Hackers have picked up the password for the LastPass main passwords
Bad information for everyone who uses the LastPass service to store their own passwords and other private information and notes.
LastPass yesterday posted on his blog a short information that unknown perpetrators stole from their servers the hashes of the main passwords used as the "master key" to the entire safe with confidential data. Therefore, we calm down that all data from the safe was not taken from the hackers, only the checksums of the main slogans.
According to the information provided [...]:
We want to notify our team. In our investigation, we have found no evidence that the encrypted user has been accessed. The investigation has shown, FREAK, that LastPass account email addresses, password reminders, server per user salts, and authentication hashes were compromised.
We are confident of our privacy. LastPass strengthens the authentication hash with a random salt and 100,000 rounds of server-side PBKDF2-SHA256, in addition to the rounds performed client-side. This is the most-doubting issue in the world. Stolen hashes with any significant speed.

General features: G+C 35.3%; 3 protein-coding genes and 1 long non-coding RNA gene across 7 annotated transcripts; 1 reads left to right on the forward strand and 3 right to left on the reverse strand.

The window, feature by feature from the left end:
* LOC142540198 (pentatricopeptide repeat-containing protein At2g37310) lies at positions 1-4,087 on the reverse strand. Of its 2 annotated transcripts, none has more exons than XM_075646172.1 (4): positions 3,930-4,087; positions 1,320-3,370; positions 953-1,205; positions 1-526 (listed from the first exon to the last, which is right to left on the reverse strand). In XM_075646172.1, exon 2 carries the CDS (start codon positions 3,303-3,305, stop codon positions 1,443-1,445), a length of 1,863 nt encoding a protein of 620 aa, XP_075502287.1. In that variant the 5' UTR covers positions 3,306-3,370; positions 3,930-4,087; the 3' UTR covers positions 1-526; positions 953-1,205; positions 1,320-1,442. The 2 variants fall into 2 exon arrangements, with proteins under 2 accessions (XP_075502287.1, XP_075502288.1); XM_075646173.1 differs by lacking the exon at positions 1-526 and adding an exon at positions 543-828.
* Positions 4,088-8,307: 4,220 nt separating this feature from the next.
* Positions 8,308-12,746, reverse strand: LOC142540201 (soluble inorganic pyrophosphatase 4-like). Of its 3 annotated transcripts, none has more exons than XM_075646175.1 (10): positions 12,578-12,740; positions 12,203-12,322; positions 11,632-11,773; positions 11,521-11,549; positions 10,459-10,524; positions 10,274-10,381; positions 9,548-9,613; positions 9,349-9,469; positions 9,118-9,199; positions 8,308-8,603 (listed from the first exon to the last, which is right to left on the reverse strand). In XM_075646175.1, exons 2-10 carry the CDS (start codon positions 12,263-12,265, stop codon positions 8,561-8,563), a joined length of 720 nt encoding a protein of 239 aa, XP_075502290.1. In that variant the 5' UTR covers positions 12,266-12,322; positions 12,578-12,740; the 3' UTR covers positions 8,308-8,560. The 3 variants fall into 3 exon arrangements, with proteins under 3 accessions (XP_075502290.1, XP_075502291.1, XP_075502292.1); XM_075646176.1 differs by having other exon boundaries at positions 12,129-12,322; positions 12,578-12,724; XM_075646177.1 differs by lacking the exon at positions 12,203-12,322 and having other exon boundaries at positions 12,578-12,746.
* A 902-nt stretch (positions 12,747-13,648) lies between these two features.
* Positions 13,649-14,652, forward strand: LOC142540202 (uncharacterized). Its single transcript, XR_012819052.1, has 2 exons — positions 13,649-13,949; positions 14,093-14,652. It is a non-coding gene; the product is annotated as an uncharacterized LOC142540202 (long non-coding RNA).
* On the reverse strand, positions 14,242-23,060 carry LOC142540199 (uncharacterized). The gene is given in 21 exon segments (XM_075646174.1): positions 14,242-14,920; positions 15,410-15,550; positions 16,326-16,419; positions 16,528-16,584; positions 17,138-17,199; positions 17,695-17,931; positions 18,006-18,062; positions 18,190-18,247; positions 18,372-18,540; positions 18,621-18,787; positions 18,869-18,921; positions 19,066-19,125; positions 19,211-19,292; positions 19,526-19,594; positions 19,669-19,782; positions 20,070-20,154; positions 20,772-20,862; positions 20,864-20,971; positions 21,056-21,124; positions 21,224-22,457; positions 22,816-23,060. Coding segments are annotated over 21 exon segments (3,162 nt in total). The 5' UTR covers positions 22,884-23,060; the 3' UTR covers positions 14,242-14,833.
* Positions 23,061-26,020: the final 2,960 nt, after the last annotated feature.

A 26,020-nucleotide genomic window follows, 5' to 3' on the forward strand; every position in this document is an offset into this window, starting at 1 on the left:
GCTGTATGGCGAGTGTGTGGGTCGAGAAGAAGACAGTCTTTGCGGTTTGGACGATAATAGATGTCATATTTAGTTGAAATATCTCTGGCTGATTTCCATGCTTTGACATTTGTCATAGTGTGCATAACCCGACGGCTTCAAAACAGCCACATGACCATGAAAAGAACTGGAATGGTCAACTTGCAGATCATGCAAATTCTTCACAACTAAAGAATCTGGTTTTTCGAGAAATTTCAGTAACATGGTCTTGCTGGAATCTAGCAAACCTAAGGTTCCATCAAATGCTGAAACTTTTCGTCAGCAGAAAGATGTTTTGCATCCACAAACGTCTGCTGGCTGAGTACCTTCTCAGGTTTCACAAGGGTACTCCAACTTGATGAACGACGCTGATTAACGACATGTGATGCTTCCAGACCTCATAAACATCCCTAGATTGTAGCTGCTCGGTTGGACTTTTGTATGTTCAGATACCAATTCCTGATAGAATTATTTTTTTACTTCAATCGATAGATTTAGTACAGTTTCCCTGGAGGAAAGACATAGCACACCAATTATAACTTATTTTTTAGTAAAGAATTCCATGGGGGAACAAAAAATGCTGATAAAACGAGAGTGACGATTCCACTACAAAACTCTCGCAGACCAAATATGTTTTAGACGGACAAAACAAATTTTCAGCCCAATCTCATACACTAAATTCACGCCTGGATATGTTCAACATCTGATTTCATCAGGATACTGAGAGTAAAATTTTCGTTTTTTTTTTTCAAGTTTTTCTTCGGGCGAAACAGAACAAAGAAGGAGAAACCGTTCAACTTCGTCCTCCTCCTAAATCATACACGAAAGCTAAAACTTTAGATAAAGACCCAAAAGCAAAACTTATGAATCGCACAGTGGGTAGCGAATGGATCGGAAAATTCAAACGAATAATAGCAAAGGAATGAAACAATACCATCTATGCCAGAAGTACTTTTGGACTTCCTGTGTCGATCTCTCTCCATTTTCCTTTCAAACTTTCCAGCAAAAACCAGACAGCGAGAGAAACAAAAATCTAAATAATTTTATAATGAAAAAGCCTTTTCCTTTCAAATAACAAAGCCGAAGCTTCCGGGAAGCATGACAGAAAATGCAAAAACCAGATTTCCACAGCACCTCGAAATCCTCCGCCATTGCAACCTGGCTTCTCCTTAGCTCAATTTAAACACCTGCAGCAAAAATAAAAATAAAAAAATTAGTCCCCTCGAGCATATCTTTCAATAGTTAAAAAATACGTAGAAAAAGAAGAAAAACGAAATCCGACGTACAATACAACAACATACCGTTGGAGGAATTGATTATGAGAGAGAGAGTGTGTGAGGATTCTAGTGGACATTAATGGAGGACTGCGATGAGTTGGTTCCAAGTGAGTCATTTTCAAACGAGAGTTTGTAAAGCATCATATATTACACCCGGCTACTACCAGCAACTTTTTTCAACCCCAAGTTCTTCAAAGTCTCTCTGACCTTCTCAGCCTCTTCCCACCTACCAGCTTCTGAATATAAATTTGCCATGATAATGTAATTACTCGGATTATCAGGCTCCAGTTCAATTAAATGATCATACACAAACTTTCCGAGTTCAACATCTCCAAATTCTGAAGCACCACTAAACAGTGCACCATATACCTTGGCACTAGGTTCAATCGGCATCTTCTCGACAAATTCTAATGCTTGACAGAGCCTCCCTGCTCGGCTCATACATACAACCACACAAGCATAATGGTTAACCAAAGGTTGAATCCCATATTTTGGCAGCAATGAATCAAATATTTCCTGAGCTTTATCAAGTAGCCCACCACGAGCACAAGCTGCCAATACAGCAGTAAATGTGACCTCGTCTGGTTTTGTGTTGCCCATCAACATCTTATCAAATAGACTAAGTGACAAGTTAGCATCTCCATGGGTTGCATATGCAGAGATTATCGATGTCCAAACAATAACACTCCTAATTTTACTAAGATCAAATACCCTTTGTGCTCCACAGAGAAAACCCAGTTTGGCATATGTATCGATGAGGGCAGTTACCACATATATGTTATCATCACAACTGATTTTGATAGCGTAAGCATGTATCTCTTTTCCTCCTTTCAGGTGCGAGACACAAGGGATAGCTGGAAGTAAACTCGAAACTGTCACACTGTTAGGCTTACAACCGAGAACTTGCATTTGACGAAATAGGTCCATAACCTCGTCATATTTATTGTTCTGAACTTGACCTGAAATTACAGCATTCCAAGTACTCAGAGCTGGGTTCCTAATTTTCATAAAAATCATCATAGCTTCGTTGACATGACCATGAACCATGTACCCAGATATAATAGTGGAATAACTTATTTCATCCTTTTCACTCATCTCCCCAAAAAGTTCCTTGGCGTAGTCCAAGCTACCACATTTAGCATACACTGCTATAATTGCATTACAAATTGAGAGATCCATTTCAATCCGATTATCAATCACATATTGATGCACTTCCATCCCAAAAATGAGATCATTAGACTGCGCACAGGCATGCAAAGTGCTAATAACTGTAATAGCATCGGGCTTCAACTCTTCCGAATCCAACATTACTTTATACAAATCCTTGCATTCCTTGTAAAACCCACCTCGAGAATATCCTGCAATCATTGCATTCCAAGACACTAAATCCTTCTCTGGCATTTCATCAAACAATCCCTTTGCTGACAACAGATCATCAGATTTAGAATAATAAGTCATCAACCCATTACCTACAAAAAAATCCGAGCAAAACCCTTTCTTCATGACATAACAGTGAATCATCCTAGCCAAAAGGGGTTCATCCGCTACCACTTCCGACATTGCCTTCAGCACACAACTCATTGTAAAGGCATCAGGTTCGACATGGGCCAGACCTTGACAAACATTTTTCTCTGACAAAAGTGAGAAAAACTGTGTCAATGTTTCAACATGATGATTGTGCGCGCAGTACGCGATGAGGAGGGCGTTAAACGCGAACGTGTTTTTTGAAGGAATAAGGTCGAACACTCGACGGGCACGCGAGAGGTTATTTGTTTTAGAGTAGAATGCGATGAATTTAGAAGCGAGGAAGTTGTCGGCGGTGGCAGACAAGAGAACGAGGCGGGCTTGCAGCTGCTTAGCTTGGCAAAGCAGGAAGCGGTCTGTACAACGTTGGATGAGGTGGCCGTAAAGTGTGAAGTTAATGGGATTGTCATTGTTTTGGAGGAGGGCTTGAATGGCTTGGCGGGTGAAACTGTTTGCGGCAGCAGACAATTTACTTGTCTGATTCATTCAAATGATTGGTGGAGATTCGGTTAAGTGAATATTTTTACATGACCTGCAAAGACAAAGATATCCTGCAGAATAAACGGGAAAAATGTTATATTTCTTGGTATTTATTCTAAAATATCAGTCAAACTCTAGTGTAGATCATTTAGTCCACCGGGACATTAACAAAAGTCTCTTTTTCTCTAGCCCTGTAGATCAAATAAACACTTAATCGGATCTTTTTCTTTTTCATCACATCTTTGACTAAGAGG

[...] there is no reason for mass panic, however, the whole LastPass team asks their clients for a preventive change of the master password to their account.
The stolen data is said to be properly secured - all password entries saved are generated by the pseudorandom PBKDF2 function used with the SHA256 algorithm, which performs 100,000 rounds. Hashes created in this way are very difficult to decrypt, but this operation is possible.
Of course, all users of LastPass recommend changing the main password to your account and any change to another password manager, for example, KeePass, which does not store any data on the manufacturer's server.
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